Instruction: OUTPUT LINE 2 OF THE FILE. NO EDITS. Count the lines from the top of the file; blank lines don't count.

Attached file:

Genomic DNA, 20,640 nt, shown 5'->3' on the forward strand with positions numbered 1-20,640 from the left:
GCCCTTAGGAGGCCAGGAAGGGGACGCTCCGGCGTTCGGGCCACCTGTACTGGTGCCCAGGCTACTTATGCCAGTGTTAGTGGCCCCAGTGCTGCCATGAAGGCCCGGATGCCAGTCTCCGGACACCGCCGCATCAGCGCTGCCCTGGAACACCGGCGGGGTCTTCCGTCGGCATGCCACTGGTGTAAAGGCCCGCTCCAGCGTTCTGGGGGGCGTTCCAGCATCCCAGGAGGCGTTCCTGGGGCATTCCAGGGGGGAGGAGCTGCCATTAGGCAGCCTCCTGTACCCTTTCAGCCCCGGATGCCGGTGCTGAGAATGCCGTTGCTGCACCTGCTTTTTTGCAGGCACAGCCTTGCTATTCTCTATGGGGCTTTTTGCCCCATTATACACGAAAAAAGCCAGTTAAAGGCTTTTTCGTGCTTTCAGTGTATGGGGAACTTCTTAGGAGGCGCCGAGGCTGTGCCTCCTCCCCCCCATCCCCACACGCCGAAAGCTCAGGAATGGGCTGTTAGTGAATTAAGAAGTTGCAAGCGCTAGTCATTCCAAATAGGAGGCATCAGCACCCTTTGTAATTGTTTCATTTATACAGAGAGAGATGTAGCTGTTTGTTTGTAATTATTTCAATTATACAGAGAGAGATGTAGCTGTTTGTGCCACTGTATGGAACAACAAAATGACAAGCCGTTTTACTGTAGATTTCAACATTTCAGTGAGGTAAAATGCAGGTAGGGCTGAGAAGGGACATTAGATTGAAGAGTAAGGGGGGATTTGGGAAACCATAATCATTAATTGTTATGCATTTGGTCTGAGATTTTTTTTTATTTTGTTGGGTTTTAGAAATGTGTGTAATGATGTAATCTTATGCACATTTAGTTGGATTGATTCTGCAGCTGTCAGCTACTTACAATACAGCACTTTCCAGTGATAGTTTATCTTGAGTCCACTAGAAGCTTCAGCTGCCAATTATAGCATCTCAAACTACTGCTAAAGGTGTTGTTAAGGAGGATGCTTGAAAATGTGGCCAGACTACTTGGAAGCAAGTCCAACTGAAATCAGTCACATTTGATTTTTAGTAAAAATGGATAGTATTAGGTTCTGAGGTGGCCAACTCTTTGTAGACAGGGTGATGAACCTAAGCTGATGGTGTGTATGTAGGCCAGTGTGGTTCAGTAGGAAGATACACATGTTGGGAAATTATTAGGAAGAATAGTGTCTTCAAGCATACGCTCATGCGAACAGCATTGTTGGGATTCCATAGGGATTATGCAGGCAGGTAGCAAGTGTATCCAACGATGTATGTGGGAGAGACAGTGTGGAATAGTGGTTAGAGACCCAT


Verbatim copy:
GCCCTTAGGAGGCCAGGAAGGGGACGCTCCGGCGTTCGGGCCACCTGTACTGGTGCCCAGGCTACTTATGCCAGTGTTAGTGGCCCCAGTGCTGCCATGAAGGCCCGGATGCCAGTCTCCGGACACCGCCGCATCAGCGCTGCCCTGGAACACCGGCGGGGTCTTCCGTCGGCATGCCACTGGTGTAAAGGCCCGCTCCAGCGTTCTGGGGGGCGTTCCAGCATCCCAGGAGGCGTTCCTGGGGCATTCCAGGGGGGAGGAGCTGCCATTAGGCAGCCTCCTGTACCCTTTCAGCCCCGGATGCCGGTGCTGAGAATGCCGTTGCTGCACCTGCTTTTTTGCAGGCACAGCCTTGCTATTCTCTATGGGGCTTTTTGCCCCATTATACACGAAAAAAGCCAGTTAAAGGCTTTTTCGTGCTTTCAGTGTATGGGGAACTTCTTAGGAGGCGCCGAGGCTGTGCCTCCTCCCCCCCATCCCCACACGCCGAAAGCTCAGGAATGGGCTGTTAGTGAATTAAGAAGTTGCAAGCGCTAGTCATTCCAAATAGGAGGCATCAGCACCCTTTGTAATTGTTTCATTTATACAGAGAGAGATGTAGCTGTTTGTTTGTAATTATTTCAATTATACAGAGAGAGATGTAGCTGTTTGTGCCACTGTATGGAACAACAAAATGACAAGCCGTTTTACTGTAGATTTCAACATTTCAGTGAGGTAAAATGCAGGTAGGGCTGAGAAGGGACATTAGATTGAAGAGTAAGGGGGGATTTGGGAAACCATAATCATTAATTGTTATGCATTTGGTCTGAGATTTTTTTTTATTTTGTTGGGTTTTAGAAATGTGTGTAATGATGTAATCTTATGCACATTTAGTTGGATTGATTCTGCAGCTGTCAGCTACTTACAATACAGCACTTTCCAGTGATAGTTTATCTTGAGTCCACTAGAAGCTTCAGCTGCCAATTATAGCATCTCAAACTACTGCTAAAGGTGTTGTTAAGGAGGATGCTTGAAAATGTGGCCAGACTACTTGGAAGCAAGTCCAACTGAAATCAGTCACATTTGATTTTTAGTAAAAATGGATAGTATTAGGTTCTGAGGTGGCCAACTCTTTGTAGACAGGGTGATGAACCTAAGCTGATGGTGTGTATGTAGGCCAGTGTGGTTCAGTAGGAAGATACACATGTTGGGAAATTATTAGGAAGAATAGTGTCTTCAAGCATACGCTCATGCGAACAGCATTGTTGGGATTCCATAGGGATTATGCAGGCAGGTAGCAAGTGTATCCAACGATGTATGTGGGAGAGACAGTGTGGAATAGTGGTTAGAGACCCAT